Kammhuber joined the Luftwaffe in 1933 and then held a variety of staff and command positions, including chief of staff of Luftflotte 2 (Second Air Fleet). During the 1940 Battle for France, he commanded 51st Kampfgeschwader (51st Bomber Wing) and was shot done and taken prisoner. Following his release after the defeat of France, Kammhuber was ordered to organize the primitive German night defenses. He developed them into a highly efficient system that came to be known as the "Kammhuber Line," an interlocking system of radar, aircraft, and ground controllers stretching from the North Sea to southern France. With advances in radar technology, the line was effective, but it was a defense in width rather than depth. RAF Bomber Command eventually exploited this weakness by blinding the German radars with strips of foil called "window" (known as "chaff" by the Americans). Following several devastating British raids, Kammhuber was relieved as general of night fighters in autumn 1943 and posted to Norway.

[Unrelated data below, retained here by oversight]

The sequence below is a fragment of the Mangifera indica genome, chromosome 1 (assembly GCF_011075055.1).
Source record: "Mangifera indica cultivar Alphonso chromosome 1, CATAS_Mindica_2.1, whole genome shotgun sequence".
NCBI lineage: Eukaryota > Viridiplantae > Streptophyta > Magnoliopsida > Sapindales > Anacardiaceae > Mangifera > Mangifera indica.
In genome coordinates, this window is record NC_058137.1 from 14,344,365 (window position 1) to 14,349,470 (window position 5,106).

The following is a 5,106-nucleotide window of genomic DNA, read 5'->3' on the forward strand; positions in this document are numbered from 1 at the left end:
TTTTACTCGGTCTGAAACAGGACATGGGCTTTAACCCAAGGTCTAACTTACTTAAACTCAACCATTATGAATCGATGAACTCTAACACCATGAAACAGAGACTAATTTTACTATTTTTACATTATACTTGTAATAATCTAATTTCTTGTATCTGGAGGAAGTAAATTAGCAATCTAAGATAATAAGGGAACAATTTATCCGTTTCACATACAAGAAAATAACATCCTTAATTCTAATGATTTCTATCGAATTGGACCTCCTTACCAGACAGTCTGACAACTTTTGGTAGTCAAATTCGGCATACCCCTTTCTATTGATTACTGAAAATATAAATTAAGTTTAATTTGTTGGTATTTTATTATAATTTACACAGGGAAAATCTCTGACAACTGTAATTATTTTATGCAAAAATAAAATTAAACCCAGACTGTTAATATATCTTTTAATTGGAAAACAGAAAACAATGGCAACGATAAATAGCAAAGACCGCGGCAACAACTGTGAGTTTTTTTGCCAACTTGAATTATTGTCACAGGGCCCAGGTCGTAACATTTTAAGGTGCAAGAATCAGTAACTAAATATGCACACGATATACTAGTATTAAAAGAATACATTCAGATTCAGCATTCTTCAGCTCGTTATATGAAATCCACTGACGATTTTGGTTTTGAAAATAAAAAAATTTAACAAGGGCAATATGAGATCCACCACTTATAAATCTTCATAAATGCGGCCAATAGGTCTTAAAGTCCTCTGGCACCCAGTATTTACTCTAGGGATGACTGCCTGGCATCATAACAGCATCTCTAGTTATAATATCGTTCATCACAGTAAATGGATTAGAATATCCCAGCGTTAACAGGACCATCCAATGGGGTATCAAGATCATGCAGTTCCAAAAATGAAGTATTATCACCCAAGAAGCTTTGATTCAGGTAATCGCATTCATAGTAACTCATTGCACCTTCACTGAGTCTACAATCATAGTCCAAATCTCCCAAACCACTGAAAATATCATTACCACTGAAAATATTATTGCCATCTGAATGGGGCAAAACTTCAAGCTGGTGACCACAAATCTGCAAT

Following the war, Kammhuber passed on his night-fighting experiences to the U.S. Air Force. In 1956, he was named the inspector of the air force of the new Federal Republic of Germany, a post he held until his retirement as a full general in 1962. Kammhuber died in Munich, Germany, on 25 January 1986.
M. R. Pierce
Bekker, Cajus. The Luftwaffe War Diaries. New York: Da Capo Press, 1994.; Faber, Harold. Luftwaffe: A History. New York: New York Times Books, 1977.; Mitcham, Samuel W. Eagles of the Third Reich: The Men Who Made the Luftwaffe. Novato, CA: Presidio, 1997.